Pankhurst and Militant Suffragist

A: Emily Pankhurst was a British Political activist and leader of the woman’s suffragist movement that took the world by storm in the beginning of the 20th century. She was raised in Manchester, England and was introduced to the suffragist movement (by her very politically active parents) before her tenth birthday. From this time forward, her life was dedicated to getting women the right to vote.

C: This was written in 1913, right around the heyday for womens’ rights activism. At this point in time there were many people fighting for womens rights in both America and England. Over the next 15 years the movement would gain steam, and women would begin to gain the right to vote (among other rights) all across the world.

L: The language used is very inflammatory. Pankhurst refers to herself as a “soldier that has left the field of battle”, referring to the fact that men and women are locked in fierce conflict over these withheld rights. She tells the men that they have two options: to kill all the women, or to give them their rights.

A: This is written to all of the men in America and Britain that are against giving women the right to vote.

I: She wants all of the men to understand what the women are feeling like: very under appreciated and, frankly, looked down upon. She is writing to make sure they understand that she is coming across the aisle and extending an olive branch to the men before she makes very drastic steps in her process. She is offering them the chance to end their conflict now before the disagreement gets ugly.

M: She is telling the men to not let their disagreement go on any further. If they keep on fighting the women, it will hold all of them back, not just the women. If they give the women the right to vote, however, they will all be able to move forward together in peace and harmony.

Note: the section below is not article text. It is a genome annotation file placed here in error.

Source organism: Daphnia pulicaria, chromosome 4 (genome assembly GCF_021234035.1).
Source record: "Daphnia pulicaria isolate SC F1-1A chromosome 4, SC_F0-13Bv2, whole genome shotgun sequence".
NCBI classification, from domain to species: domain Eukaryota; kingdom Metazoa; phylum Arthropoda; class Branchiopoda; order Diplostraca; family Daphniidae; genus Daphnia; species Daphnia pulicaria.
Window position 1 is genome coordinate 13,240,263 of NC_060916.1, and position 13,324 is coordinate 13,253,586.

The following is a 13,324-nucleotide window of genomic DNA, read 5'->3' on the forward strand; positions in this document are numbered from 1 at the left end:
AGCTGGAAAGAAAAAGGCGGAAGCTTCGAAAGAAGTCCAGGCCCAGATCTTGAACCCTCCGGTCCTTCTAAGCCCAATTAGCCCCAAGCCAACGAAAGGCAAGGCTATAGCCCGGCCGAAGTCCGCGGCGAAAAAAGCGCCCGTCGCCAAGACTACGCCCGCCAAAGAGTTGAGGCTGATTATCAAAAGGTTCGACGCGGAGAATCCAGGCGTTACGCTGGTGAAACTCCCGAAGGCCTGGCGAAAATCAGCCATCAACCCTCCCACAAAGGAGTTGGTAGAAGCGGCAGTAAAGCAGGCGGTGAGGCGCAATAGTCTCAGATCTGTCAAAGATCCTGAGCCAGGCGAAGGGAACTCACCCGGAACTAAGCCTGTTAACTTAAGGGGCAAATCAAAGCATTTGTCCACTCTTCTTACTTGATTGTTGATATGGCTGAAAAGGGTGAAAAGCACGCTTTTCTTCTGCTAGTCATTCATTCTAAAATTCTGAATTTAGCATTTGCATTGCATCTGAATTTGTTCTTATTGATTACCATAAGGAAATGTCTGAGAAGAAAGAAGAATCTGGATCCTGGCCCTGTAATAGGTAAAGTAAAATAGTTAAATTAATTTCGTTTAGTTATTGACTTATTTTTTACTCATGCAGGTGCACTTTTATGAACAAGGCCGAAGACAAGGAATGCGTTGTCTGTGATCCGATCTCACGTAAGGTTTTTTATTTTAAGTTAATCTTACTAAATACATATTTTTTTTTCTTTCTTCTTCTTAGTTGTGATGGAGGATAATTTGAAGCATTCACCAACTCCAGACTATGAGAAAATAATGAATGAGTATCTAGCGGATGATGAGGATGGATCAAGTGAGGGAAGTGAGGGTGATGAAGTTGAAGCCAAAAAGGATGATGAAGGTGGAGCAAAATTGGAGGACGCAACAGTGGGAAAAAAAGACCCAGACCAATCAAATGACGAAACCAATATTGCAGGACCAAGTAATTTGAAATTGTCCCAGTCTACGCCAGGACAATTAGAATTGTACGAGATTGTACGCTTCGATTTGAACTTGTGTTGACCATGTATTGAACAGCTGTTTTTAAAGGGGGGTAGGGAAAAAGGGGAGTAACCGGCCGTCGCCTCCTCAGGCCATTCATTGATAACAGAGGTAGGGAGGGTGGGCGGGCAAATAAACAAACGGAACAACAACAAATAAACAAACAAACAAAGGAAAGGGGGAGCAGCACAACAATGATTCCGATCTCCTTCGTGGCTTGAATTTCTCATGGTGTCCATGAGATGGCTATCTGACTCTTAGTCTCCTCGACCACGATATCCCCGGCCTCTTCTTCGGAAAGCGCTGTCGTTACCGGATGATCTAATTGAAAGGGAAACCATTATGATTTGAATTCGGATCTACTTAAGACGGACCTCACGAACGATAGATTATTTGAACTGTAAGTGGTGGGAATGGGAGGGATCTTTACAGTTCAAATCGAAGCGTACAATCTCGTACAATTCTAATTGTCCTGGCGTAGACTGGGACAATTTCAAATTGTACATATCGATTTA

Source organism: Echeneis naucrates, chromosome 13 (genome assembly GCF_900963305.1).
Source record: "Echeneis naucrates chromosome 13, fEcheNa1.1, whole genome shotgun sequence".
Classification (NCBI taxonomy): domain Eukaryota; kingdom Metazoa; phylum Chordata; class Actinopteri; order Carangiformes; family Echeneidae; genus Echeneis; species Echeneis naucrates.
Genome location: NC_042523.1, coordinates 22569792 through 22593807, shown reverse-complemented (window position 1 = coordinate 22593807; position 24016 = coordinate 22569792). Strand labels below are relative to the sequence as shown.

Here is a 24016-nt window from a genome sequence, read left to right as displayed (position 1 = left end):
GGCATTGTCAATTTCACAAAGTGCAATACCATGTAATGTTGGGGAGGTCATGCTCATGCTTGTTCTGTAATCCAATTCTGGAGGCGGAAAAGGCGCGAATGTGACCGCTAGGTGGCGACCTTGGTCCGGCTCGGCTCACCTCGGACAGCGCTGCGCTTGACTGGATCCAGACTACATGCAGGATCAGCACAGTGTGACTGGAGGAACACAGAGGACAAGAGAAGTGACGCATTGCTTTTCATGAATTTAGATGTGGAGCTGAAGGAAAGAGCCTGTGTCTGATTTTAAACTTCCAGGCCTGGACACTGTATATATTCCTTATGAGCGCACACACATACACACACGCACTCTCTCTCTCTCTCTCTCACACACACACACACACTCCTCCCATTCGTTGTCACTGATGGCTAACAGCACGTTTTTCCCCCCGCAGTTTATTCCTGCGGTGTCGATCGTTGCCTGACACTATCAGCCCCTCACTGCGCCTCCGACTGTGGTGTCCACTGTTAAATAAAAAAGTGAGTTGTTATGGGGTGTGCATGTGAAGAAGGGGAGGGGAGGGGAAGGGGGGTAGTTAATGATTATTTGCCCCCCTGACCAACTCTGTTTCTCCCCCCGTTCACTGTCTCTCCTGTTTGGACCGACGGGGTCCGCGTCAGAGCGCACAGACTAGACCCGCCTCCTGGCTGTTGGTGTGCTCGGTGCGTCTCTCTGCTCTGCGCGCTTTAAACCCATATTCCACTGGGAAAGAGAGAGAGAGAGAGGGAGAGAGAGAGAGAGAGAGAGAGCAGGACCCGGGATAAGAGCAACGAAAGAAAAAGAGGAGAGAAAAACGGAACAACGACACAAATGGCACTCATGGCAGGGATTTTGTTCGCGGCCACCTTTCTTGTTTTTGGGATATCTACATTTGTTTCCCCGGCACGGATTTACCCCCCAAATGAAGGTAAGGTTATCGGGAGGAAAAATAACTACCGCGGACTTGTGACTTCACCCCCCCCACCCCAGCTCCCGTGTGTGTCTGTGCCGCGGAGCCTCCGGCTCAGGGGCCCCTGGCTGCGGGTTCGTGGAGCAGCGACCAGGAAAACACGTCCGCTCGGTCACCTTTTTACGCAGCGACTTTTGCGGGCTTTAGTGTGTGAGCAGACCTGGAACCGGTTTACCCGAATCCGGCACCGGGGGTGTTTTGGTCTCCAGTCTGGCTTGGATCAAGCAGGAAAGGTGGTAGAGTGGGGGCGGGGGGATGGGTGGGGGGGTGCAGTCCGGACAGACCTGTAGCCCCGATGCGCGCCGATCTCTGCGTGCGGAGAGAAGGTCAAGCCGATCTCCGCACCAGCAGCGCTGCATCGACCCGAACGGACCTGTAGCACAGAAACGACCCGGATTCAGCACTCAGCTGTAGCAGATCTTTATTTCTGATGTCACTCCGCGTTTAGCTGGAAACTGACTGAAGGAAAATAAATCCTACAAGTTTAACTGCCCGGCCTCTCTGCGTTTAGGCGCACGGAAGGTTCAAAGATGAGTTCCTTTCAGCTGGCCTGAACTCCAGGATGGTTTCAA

4 thoughts on “Pankhurst and Militant Suffragist

  1. It’s quite interesting to see the discrepancy between this selection and the one we had for Wednesday by Beeton. Both are women, their works separated by less than 50 years, and yet their views could not be further separated. It is perhaps Beeton’s work and the subservience of women it inspired, that caused Pankhurst to respond in such a vehement fashion. I was rather surprised Pankhurst did not address submissive women as well as men.

  2. I strongly agree with the comment above. I also think it’s important to note that her husband was a lawyer and an avid supporter of the women’s suffrage movement. This was radically different from what Beeton wrote about and what many men and women believed was proper belief at the time. The support of her husband, which was deemed so radical at the time, may have been what perpetuated her message to men.

  3. To further the comparison of Pankhurst and Beeton, I found it rather interesting that both authors make military references, despite their opposite stances on women’s societal positions. Beeton likens a woman’s position the household to a commander of an army. Meanwhile, Pankhurst mentions that she is a soldier amidst a civil war, one who is fighting for women’s suffrage.

  4. The idea that women are needed for society to progress is an historically famous discussion. If one looks at society one will see that it is made up of at least 50 percent women, and if they are not being given the same voice, rights, and important jobs as men then this society is only going to be 50 percent as successful as it could be if women were an active part of its progress. I think it is also important to note that Emmeline Pankhurst’s audience includes women, she is just as much a leader and voice for women suffragists as she is a “soldier” appealing to men on behalf of women and their rights. In addition, I think she is also speaking to the women of her era that still did not believe or want equal voice and voting rights with men, she is appealing to them by being an example of change and not being submissive.

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